Transporting pharmaceuticals is arguably more important than manufacturing them, because it enables these lifesaving medications to make it to where they are needed most. Shipping these products requires an extra level of care to ensure the products make it to their destination. When transporting pharmaceuticals, how can logistics workers do it safely, and what precautions are necessary for things like temperature control and to guard against theft?
Guarding Against Cargo Theft
Cargo theft is one of the largest risks associated with pharmaceutical manufacture and transport. Between May and June 2017, more than 90 percent of cargo thefts involved trucks. Many pharmaceuticals, especially controlled substances, are highly coveted because they can command a high price on the streets and the black market. Theft is also one of the biggest causes of product adulteration and product counterfeiting.
The first step to preventing cargo theft is to complete a risk assessment. Find out where you are vulnerable to cargo theft. Is it during loading and unloading? Are your most significant risks on the road, or are they present when the truck stops for fuel or to allow the driver to sleep? Make sure to pay attention to product return flow and the transportation of items that get returned to the manufacturer for destruction. These cargos are also at risk.
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Other things to consider include the civil and political state of the countries where your drivers are traveling, external risks like market trends and cargo crimes and the type of product your trucks are carrying.
Most pharmaceutical companies will have a set list of their own “rules of the road” — instructions for drivers that include things like route assessments and expected behaviors. Adhering to these rules can help reduce risks.
Cargo Temperature Concerns
When transporting pharmaceuticals, the cargo must remain at a certain temperature to maintain their safety and efficacy. Food, especially frozen foods, and beverages may have to be carried at a lower temperature than pharmaceuticals, but it is still important to ensure you are maintaining cargo temperatures. The exact temperature will vary depending on the pharmaceuticals you are shipping — it could be anywhere from -58 degrees Fahrenheit to 46 degrees Fahrenheit. Without proper temperature controls, these pharmaceuticals could become dangerous to use.
Cold chain transport is integral to safe transportation of these medications. There are two types of cold chain packaging for transporting pharmaceuticals — active and passive.
Active cold chain means the truck has built-in cooling units designed to keep the entire cargo area at a constant temperature. Passive cold chain is what you get when you order meat from the Internet — Styrofoam or polystyrene packaging and ice or dry ice to keep the products cold. The latter presents a problem with pharmaceutical transportation, though — it could allow the products to get too cold or even to freeze, damaging them during transport.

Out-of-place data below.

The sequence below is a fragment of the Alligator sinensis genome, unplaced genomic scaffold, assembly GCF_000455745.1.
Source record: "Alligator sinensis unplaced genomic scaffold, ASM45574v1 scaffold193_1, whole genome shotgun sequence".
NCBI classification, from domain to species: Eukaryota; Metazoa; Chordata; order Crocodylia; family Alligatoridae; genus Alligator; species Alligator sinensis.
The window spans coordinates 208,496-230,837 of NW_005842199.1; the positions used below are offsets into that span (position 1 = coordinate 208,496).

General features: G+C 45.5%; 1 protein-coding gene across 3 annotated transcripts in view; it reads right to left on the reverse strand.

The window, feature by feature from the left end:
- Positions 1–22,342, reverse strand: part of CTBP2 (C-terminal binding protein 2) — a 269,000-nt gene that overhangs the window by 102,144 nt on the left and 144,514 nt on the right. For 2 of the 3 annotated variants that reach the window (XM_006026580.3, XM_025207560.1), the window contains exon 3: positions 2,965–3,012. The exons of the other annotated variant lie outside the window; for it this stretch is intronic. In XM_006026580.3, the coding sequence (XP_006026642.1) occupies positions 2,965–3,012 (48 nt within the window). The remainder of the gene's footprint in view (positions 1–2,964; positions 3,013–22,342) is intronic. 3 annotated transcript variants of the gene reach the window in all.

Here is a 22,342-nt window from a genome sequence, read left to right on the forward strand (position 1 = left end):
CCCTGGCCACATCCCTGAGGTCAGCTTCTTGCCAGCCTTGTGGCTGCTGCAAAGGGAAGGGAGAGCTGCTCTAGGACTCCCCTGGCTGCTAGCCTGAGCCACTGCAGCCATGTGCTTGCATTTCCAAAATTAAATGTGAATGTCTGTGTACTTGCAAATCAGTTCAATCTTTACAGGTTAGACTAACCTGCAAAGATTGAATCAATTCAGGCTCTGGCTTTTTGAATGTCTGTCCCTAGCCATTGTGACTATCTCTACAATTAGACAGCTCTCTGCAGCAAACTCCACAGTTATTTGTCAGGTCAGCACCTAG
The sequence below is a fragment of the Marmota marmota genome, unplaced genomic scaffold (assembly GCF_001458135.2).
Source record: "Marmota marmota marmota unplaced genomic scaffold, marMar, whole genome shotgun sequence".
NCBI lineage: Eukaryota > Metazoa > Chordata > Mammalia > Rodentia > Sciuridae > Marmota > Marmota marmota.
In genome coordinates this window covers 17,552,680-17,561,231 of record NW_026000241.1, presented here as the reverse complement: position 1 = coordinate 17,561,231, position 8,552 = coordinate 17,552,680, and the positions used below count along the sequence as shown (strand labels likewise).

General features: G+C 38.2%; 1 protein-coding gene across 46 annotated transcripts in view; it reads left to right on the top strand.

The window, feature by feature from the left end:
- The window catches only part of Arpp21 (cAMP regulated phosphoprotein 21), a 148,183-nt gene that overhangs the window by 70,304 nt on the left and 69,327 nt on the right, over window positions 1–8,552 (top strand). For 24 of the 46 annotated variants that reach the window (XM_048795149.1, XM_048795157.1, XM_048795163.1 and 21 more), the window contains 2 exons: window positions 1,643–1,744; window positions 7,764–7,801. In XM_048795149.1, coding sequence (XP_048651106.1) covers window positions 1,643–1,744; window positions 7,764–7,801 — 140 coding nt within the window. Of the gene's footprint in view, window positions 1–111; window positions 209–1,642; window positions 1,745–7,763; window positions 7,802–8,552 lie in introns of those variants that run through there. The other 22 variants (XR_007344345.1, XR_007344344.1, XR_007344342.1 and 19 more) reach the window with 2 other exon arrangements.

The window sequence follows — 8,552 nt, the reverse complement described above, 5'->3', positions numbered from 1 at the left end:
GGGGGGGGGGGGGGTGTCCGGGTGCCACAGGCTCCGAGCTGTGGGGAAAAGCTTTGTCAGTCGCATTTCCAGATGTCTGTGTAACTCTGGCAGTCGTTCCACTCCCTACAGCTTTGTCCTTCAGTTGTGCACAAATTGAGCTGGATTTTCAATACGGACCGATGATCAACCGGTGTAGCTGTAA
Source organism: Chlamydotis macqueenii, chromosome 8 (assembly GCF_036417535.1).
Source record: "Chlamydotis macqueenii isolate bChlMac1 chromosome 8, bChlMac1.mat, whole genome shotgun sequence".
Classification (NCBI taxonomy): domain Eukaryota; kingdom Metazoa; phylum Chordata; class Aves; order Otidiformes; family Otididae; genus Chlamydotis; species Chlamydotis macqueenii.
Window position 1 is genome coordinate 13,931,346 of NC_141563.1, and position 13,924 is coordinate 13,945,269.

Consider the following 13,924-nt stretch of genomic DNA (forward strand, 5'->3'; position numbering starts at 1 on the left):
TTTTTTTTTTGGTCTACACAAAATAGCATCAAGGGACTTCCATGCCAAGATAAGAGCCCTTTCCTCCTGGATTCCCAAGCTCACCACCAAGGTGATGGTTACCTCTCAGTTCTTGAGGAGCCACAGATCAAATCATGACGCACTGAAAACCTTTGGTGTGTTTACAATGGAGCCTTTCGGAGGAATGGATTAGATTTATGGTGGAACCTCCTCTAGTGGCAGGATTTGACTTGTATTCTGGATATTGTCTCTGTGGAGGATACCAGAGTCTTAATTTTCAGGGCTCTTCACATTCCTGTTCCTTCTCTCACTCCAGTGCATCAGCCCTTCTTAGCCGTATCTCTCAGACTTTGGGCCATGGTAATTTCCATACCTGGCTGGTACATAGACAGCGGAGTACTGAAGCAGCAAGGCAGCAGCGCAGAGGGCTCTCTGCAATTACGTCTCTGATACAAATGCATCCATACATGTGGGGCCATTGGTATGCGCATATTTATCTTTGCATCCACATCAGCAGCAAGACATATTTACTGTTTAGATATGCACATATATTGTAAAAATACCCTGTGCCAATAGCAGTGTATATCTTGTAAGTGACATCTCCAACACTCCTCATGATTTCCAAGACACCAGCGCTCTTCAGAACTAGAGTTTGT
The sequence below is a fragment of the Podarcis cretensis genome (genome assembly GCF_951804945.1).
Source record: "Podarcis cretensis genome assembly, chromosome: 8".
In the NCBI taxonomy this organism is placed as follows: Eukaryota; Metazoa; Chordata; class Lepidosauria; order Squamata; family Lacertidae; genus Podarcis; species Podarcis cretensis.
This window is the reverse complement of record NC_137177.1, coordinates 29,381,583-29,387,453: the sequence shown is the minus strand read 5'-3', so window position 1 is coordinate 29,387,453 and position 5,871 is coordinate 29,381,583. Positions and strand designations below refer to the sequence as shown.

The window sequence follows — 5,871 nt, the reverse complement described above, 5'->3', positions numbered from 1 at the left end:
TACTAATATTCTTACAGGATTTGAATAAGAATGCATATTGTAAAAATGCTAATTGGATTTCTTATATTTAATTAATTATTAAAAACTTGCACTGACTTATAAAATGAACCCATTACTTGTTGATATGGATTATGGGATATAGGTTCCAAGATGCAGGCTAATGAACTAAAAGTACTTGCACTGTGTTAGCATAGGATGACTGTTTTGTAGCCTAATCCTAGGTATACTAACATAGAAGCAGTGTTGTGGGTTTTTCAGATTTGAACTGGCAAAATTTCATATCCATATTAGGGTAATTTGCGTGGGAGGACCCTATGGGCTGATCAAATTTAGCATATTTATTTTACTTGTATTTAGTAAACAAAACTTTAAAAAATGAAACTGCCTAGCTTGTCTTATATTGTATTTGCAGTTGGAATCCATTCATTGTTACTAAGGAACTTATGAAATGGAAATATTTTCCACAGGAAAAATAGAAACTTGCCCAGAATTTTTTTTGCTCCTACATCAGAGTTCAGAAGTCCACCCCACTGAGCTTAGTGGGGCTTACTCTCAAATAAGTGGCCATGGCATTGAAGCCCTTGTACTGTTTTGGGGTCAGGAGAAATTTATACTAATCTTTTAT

Active cold chain transportation is the better option for temperature-sensitive products like pharmaceuticals.
Ways to Mitigate Theft Risk
What can you do to mitigate the risk of theft on your supply chain?
Specific driver instructions can be an invaluable tool. Anything from minimizing the amount of time drivers spend in unsecured areas like truck stops or rest areas by having drivers arrive fully rested and fueled, to making them aware of increased security risks in their delivery area, can help ensure a successful transport.
Your drivers are your first line of defense, and while you should not expect them to put themselves at risk, making them aware of potential risk factors so they can spot and report them can help reduce overall cargo theft numbers.
Only use hard-sided trailers for transporting secure cargo like pharmaceuticals. Cargo should also be sealed tightly and secured to the truck bed to make it more difficult to steal. Equipping your trucks with real-time GPS tracking can be helpful as well — it can alert you when a truck isn’t where it is supposed to be or is stopped outside of its intended routes, so you can alert the driver or the authorities if the driver becomes indisposed.
Ensure someone confirms driver identity at both pickup and delivery. One way to do this is to forward a photo of the driver and his or her information, as well as identifying information for the truck such as make, model, color, VIN, etc., so the driver and truck can both be confirmed before a shipment is loaded.
For high-risk shipments, using a two-person team so the cargo is never unattended can help increase security as well.
Trucks move more than 75 percent of the goods shipped nationwide. Risk assessment and mitigation are essential to ensure products arrive safely and promptly. By paying attention to your potential risks, shipping all products at the proper temperature and taking steps to eliminate the risk of cargo theft, you can confirm you are completing your role in the pharmaceutical production process successfully.